One of the mysteries of the English language finally explained.
1The stony residue from burned coal or from a furnace.
glowing coal, live coalView synonyms
- ‘These small grayish black pellets are called clinker.’
- ‘Another is a rounded piece of clinker, a porous material that results from the burning of coal seams.’
- ‘In addition, the plant has 11 air cannons installed on the clinker cooler.’
- ‘I propose to reduce the customs duty on cement and clinkers from 25% to 20%.’
- ‘Cement and clinker imports play an important role in supplementing domestic capacity constraints.’
- ‘The tremendous velocity of the particle-laden dust stream coupled with high temperatures coming off the clinker cooler rapidly eroded the elbow and standard-issue duct system.’
- ‘Cement and clinker imports declined 6.5 percent in 2002, according to a recent PCA report.’
- ‘The building can store as much as 400,000 tons of clinker.’
- ‘At its peak the mix reaches 1, 450C before exiting as a hard, gritty material called clinker.’
- ‘The company imported 33,000 tonnes of clinker to support the company's own production in order to maximise cement production.’
- ‘An electric three-roll crusher reduces 95% of the clinker to less than 35 mm in size.’
- ‘The permitted operating capacity of the plant is 800,000 tons of clinker per year.’
- ‘Thirdly, reduce the clinker content in cement, by intergrinding cementious material like slag, fly ash, or limestone.’
- ‘To the extent possible, the concrete mixture should incorporate Portland cement of one type, made with clinker from a single source, and manufactured at the same plant.’
- ‘The sintered material is cooled to form cement clinker.’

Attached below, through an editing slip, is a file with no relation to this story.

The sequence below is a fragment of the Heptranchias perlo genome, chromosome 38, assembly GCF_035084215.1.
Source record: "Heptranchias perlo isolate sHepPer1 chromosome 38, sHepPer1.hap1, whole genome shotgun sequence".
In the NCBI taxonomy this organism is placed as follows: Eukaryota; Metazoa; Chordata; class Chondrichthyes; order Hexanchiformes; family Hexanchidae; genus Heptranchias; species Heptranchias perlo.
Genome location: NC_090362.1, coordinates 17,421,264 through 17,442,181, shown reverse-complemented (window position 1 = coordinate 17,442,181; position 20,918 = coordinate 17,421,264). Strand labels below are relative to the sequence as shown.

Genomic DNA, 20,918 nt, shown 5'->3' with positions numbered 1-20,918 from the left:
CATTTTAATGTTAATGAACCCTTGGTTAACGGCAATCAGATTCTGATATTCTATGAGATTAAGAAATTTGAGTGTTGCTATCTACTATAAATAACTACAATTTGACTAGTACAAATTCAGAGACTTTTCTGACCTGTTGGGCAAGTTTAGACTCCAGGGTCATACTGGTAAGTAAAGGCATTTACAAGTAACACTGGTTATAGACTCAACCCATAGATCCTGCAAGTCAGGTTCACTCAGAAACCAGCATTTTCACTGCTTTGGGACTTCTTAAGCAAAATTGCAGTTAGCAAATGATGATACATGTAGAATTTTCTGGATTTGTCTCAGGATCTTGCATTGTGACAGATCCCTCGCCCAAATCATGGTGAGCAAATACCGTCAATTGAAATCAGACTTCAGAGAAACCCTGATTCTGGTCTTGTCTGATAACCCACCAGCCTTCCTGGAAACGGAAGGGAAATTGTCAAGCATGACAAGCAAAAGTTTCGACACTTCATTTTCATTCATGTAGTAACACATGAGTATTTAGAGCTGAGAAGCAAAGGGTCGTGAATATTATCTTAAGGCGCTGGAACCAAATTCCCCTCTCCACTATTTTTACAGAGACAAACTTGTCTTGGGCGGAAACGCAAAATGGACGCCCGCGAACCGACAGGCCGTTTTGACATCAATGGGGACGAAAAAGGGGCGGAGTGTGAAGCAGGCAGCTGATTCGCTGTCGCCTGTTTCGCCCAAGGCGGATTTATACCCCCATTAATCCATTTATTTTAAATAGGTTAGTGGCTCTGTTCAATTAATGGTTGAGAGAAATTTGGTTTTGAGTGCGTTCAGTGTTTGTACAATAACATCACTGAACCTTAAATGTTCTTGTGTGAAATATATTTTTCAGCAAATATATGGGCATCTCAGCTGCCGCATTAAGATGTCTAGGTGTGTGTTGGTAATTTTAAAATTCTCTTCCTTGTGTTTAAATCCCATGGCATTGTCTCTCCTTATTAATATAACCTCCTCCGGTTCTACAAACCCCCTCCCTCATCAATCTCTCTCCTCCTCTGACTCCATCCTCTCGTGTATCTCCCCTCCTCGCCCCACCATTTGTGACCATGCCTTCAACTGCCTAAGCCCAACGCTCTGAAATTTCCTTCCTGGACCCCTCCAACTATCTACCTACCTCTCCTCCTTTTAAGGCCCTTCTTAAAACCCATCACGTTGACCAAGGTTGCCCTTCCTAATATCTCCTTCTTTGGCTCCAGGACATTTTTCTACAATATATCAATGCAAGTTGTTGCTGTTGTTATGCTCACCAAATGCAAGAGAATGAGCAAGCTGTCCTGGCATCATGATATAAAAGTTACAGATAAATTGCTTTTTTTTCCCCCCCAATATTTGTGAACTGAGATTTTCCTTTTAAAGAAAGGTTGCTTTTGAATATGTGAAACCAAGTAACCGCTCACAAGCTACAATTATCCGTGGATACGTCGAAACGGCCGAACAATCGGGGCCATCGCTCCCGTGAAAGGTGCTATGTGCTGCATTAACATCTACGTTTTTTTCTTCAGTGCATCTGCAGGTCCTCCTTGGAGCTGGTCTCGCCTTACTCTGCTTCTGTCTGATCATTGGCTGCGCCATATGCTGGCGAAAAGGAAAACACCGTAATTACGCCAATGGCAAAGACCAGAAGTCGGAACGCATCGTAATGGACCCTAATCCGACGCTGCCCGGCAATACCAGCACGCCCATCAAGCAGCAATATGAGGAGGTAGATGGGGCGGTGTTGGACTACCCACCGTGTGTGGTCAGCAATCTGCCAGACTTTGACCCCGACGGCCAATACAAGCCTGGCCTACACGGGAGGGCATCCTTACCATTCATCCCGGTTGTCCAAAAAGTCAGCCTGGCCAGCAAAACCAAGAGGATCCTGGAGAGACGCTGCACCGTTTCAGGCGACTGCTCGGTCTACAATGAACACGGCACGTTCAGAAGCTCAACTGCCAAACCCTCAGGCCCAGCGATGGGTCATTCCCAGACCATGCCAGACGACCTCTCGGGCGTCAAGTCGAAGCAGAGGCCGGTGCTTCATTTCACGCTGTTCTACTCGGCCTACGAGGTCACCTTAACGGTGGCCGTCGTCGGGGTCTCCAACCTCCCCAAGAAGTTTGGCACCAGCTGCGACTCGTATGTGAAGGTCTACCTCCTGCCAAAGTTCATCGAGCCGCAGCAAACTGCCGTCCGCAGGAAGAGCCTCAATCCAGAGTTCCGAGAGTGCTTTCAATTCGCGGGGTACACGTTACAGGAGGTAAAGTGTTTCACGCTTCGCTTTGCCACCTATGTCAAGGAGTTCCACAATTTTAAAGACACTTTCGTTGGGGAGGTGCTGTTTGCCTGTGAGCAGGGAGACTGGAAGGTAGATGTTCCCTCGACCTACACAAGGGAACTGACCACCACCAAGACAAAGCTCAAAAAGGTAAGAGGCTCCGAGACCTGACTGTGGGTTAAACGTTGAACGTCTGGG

- ‘With additional analysis of shipping market development, the study also includes detailed appraisals of cement and clinker imports and exports.’
- ‘The expected decrease of duty on cement and clinker from Rs 400 per tonne to Rs 350 per tonne didn't happen.’
- ‘We cool the clinker, add a bit of gypsum to control setting time, and crush the mixture into a fine powder.’
- ‘The department originally issued the antidumping order on gray Portland cement and clinker from Mexico in 1990.’
- ‘Holcim also has placed an order with IKN to upgrade the two clinker coolers at the Dundee, Mich. plant.’
- 1.1 A brick with a vitrified surface.
- ‘Beneath the city's dense urban forest, low walls of Arroyo Seco stone and clinker brick front brown-shingled homes with porches set under graceful overhangs.’
- ‘Remaindered brick packs - rough clinkers, chocolate browns, flash fired silvers - were placed randomly along the south elevation, to be laid as required.’
- ‘It will take about 1500 whole bricks, clinkers.’
Mid 17th century: from obsolete Dutch klinckaerd (earlier form of klinker), from klinken ‘to clink’.
1Something that is unsatisfactory, of poor quality, or a failure.‘marketing couldn't save such clinkers as these films’
failure, disappointment, let-down, loser, non-achiever, ne'er-do-wellView synonyms
- ‘Every talented author is entitled to the occasional clinker.’
- ‘I was in the movie business, did some good movies, did a couple of clinkers.’
- ‘Anyway Marron made it two with another clinker.’
- ‘So, updates will come a little quicker now, this was the clinker.’
- ‘Your own prior experience with a clinker marriage does count for something.’
- ‘If that was the high point in the series, which Oregon leads 52-41-10, then the real clinker was the 1983 scoreless tie.’
- ‘Luckily, the duo doesn't settle on such clinkers.’
- ‘He conducted wedding services, and when some of the marriages hit clinkers, he was a patient, extraordinarily attentive family counselor.’
- 1.1 A wrong musical note.
- ‘It seemed to me that she wasn't traumatized at the end with the clinker.’
- ‘Suddenly, I hit an obvious clinker with my right hand - a wrong note that had never happened before and that sounded pretty stupid.’
- ‘After so many hits, the law of averages demanded a clinker from the Kennedy Center's Sondheim Celebration, and got it with A Little Night Music.’
Late 17th century (denoting a person or thing that clinks): from clink + -er. clinker (sense 2 of the noun) dates from the mid 19th century, clinker (sense 1 of the noun) from the 1930s.
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